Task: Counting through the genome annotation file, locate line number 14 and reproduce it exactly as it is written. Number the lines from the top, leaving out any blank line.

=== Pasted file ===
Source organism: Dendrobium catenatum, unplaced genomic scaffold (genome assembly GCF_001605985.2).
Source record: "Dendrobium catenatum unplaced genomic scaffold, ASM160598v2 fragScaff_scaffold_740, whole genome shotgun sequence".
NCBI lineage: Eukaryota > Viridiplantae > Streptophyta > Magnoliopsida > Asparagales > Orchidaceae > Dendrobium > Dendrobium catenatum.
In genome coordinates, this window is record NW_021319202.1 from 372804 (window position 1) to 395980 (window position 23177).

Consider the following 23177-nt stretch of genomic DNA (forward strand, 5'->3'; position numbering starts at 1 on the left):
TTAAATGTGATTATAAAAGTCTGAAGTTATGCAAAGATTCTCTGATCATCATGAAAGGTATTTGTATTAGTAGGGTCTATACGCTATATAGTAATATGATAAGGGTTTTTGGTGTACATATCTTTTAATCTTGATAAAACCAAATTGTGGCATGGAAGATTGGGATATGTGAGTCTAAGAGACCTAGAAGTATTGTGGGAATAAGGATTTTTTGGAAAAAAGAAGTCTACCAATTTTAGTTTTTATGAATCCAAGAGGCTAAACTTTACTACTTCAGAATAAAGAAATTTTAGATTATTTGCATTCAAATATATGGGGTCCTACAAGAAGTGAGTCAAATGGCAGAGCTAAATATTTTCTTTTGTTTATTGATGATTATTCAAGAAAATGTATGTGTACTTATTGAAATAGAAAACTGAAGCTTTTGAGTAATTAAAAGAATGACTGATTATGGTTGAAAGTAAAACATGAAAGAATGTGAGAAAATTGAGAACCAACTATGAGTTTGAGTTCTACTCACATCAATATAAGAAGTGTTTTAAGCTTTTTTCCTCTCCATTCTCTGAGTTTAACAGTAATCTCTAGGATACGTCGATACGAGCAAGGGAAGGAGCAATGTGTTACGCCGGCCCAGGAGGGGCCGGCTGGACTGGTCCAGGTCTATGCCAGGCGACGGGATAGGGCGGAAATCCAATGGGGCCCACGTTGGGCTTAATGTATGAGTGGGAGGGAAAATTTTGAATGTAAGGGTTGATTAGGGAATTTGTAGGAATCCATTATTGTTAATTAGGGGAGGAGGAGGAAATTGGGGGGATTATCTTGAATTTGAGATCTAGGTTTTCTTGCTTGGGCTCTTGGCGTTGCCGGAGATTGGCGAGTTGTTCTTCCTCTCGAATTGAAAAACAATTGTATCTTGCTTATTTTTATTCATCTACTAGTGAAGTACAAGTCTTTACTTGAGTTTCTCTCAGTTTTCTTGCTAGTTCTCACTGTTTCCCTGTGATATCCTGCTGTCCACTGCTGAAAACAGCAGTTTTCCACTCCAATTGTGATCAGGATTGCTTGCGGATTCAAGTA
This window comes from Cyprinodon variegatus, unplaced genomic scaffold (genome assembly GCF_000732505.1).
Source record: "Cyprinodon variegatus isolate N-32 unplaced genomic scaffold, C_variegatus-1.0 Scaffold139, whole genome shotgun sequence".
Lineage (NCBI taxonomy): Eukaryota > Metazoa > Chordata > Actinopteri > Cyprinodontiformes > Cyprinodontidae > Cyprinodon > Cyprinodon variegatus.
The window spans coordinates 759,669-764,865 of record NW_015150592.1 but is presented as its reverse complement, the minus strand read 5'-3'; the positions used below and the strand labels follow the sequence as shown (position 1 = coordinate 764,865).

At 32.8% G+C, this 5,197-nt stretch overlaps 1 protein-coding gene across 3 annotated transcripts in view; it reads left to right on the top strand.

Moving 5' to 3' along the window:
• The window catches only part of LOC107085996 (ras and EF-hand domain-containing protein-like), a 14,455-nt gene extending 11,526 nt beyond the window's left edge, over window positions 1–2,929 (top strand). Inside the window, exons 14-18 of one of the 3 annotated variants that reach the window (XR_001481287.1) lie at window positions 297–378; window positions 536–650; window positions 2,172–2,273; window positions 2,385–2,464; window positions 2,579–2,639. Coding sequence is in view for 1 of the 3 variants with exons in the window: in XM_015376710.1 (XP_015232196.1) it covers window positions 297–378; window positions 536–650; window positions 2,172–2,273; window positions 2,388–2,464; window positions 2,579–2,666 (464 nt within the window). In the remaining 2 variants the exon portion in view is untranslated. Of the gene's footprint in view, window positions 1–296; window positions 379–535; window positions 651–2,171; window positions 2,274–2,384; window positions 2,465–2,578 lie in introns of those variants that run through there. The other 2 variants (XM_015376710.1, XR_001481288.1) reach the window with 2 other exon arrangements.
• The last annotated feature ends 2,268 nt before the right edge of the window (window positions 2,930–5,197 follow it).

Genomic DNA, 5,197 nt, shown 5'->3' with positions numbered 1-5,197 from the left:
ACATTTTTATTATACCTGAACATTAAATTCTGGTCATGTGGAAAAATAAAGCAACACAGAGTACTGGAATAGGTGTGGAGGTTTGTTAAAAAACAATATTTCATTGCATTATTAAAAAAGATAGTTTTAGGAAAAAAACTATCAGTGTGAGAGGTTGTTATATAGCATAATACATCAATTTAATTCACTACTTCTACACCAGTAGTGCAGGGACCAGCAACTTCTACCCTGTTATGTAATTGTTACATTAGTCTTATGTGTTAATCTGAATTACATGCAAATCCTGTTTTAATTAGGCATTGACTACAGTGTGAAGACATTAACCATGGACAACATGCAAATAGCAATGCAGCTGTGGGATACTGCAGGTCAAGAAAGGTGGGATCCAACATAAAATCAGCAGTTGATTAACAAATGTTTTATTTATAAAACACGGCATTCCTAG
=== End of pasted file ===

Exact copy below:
• The last annotated feature ends 2,268 nt before the right edge of the window (window positions 2,930–5,197 follow it).